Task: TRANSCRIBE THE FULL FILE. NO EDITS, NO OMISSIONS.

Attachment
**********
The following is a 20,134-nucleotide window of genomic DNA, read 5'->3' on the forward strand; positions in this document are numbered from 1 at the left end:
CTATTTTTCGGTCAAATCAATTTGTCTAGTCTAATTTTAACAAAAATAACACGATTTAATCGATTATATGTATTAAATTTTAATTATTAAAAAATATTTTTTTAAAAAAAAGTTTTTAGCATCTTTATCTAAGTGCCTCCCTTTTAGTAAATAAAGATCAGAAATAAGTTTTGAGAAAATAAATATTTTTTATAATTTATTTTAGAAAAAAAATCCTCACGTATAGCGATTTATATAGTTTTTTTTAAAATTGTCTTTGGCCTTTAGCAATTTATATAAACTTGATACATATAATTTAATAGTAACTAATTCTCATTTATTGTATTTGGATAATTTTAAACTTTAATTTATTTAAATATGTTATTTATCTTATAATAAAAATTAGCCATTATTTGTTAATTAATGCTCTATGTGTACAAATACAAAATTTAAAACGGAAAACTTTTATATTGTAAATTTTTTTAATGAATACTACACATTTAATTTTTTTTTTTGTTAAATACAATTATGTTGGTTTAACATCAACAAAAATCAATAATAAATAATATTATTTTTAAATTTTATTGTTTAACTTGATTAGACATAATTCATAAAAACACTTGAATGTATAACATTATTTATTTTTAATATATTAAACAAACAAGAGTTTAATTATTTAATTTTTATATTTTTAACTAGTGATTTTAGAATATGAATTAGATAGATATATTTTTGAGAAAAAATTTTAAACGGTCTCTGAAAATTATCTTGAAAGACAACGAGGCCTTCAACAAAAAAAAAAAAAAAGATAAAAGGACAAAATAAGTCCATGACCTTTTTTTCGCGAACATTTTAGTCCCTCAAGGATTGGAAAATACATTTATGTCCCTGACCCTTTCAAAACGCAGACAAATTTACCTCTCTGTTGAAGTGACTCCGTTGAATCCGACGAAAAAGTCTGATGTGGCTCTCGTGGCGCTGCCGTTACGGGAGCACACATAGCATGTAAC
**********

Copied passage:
The following is a 20,134-nucleotide window of genomic DNA, read 5'->3' on the forward strand; positions in this document are numbered from 1 at the left end:
CTATTTTTCGGTCAAATCAATTTGTCTAGTCTAATTTTAACAAAAATAACACGATTTAATCGATTATATGTATTAAATTTTAATTATTAAAAAATATTTTTTTAAAAAAAAGTTTTTAGCATCTTTATCTAAGTGCCTCCCTTTTAGTAAATAAAGATCAGAAATAAGTTTTGAGAAAATAAATATTTTTTATAATTTATTTTAGAAAAAAAATCCTCACGTATAGCGATTTATATAGTTTTTTTTAAAATTGTCTTTGGCCTTTAGCAATTTATATAAACTTGATACATATAATTTAATAGTAACTAATTCTCATTTATTGTATTTGGATAATTTTAAACTTTAATTTATTTAAATATGTTATTTATCTTATAATAAAAATTAGCCATTATTTGTTAATTAATGCTCTATGTGTACAAATACAAAATTTAAAACGGAAAACTTTTATATTGTAAATTTTTTTAATGAATACTACACATTTAATTTTTTTTTTTGTTAAATACAATTATGTTGGTTTAACATCAACAAAAATCAATAATAAATAATATTATTTTTAAATTTTATTGTTTAACTTGATTAGACATAATTCATAAAAACACTTGAATGTATAACATTATTTATTTTTAATATATTAAACAAACAAGAGTTTAATTATTTAATTTTTATATTTTTAACTAGTGATTTTAGAATATGAATTAGATAGATATATTTTTGAGAAAAAATTTTAAACGGTCTCTGAAAATTATCTTGAAAGACAACGAGGCCTTCAACAAAAAAAAAAAAAAAGATAAAAGGACAAAATAAGTCCATGACCTTTTTTTCGCGAACATTTTAGTCCCTCAAGGATTGGAAAATACATTTATGTCCCTGACCCTTTCAAAACGCAGACAAATTTACCTCTCTGTTGAAGTGACTCCGTTGAATCCGACGAAAAAGTCTGATGTGGCTCTCGTGGCGCTGCCGTTACGGGAGCACACATAGCATGTAAC